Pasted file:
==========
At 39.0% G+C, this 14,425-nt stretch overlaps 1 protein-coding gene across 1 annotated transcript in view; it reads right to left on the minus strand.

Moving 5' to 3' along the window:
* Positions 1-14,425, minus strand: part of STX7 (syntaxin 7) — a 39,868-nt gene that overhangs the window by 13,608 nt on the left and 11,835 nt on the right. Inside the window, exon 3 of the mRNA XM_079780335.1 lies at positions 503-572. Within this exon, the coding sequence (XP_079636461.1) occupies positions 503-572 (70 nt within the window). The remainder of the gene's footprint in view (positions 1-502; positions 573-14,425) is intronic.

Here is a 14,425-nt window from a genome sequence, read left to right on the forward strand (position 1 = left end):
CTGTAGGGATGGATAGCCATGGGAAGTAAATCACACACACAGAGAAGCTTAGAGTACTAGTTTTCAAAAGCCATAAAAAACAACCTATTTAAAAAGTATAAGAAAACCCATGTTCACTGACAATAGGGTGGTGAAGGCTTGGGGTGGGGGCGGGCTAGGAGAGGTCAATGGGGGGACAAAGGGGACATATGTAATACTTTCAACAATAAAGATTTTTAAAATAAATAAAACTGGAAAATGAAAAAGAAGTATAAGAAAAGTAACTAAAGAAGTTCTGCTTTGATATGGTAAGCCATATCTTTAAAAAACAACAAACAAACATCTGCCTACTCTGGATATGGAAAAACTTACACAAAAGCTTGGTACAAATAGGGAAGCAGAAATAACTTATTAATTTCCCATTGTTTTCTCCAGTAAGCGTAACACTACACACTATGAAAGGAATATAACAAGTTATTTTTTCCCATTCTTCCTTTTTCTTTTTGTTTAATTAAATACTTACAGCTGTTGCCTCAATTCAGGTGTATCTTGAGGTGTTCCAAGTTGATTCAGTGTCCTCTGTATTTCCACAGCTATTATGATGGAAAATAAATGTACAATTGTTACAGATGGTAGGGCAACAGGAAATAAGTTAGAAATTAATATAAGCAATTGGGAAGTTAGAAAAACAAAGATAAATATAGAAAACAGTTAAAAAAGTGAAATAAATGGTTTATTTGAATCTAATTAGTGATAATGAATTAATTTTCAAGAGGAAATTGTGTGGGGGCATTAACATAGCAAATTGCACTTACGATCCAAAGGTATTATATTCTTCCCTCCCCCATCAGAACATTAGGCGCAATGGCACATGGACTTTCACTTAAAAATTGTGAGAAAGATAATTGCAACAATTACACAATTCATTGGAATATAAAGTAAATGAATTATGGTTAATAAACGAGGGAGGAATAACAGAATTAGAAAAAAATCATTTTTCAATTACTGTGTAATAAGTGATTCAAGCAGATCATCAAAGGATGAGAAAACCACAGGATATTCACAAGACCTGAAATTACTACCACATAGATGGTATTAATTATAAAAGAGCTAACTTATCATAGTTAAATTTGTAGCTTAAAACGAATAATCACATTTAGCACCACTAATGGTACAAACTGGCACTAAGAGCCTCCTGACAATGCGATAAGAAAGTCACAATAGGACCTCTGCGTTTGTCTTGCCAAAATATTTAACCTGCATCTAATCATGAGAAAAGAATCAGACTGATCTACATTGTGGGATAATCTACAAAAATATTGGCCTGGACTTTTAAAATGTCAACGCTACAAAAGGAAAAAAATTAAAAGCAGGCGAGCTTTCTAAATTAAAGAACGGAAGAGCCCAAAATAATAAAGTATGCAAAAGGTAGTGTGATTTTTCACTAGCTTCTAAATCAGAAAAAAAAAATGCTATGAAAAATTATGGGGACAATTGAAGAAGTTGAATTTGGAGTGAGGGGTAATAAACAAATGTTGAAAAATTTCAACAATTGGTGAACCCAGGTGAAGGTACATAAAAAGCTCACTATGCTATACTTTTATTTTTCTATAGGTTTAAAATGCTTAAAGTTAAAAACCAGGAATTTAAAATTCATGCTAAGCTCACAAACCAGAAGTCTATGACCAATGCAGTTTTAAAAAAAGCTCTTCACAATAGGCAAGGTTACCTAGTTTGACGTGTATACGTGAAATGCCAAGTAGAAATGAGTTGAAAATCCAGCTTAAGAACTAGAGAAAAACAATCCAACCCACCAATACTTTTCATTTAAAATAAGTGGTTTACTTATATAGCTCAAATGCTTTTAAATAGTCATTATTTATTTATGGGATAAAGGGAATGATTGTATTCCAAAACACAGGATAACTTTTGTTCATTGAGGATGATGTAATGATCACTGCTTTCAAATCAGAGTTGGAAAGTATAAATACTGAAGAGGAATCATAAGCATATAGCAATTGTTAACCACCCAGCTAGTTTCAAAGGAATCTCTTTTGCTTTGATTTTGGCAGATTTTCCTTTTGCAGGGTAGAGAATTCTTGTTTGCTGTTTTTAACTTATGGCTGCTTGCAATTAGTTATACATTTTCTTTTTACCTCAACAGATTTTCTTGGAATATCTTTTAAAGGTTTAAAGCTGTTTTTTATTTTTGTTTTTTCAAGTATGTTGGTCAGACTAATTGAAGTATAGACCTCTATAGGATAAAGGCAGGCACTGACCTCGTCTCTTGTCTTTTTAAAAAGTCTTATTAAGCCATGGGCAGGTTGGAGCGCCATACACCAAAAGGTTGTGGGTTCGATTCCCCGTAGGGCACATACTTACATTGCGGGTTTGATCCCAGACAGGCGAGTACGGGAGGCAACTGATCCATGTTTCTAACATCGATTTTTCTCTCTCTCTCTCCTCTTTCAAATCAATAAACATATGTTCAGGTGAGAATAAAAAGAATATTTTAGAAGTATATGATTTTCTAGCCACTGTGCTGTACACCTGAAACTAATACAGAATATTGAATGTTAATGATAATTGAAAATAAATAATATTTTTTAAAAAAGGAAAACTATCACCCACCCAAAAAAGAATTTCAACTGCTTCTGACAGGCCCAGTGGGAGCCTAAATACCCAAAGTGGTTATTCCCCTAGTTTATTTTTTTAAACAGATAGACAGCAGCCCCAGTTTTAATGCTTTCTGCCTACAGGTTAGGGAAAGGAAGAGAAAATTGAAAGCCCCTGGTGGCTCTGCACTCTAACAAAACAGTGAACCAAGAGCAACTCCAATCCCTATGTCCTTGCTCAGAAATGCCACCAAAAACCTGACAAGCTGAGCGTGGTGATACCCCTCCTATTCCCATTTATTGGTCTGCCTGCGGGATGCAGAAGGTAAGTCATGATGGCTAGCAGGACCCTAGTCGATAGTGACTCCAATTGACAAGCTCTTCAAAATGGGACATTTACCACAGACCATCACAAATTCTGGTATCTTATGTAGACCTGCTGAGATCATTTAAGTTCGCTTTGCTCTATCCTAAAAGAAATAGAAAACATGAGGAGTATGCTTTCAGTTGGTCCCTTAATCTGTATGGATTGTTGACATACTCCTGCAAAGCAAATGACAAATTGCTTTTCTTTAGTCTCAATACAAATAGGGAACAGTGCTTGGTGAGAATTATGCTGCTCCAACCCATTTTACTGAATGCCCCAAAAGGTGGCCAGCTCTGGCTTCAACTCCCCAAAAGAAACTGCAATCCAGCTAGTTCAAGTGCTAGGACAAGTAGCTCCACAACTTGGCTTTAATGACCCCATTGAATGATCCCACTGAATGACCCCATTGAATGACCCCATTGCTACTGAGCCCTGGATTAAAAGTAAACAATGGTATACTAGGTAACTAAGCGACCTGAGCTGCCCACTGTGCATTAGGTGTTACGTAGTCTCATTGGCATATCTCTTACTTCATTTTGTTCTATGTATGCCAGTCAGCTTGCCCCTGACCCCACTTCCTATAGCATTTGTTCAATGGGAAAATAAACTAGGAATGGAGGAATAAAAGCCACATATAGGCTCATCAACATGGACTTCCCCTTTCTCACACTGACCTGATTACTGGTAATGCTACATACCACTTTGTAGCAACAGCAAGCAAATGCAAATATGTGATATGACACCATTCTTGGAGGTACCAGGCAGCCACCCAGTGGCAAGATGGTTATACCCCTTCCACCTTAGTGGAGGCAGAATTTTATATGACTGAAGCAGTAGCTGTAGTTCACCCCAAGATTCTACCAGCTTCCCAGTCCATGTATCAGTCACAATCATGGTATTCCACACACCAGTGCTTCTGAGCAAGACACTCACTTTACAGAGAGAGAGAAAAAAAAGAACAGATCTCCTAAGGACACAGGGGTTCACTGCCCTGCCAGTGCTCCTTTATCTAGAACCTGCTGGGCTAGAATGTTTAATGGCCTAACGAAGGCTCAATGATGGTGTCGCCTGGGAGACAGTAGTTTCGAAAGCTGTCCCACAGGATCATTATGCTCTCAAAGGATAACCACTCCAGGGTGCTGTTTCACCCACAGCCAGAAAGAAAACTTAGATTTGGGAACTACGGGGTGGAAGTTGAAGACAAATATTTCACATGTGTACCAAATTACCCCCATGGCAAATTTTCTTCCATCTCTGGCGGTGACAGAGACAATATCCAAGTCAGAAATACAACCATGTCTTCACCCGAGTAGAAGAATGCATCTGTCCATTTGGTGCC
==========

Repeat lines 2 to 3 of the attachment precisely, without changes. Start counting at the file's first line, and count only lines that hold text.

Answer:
Moving 5' to 3' along the window:
* Positions 1-14,425, minus strand: part of STX7 (syntaxin 7) — a 39,868-nt gene that overhangs the window by 13,608 nt on the left and 11,835 nt on the right. Inside the window, exon 3 of the mRNA XM_079780335.1 lies at positions 503-572. Within this exon, the coding sequence (XP_079636461.1) occupies positions 503-572 (70 nt within the window). The remainder of the gene's footprint in view (positions 1-502; positions 573-14,425) is intronic.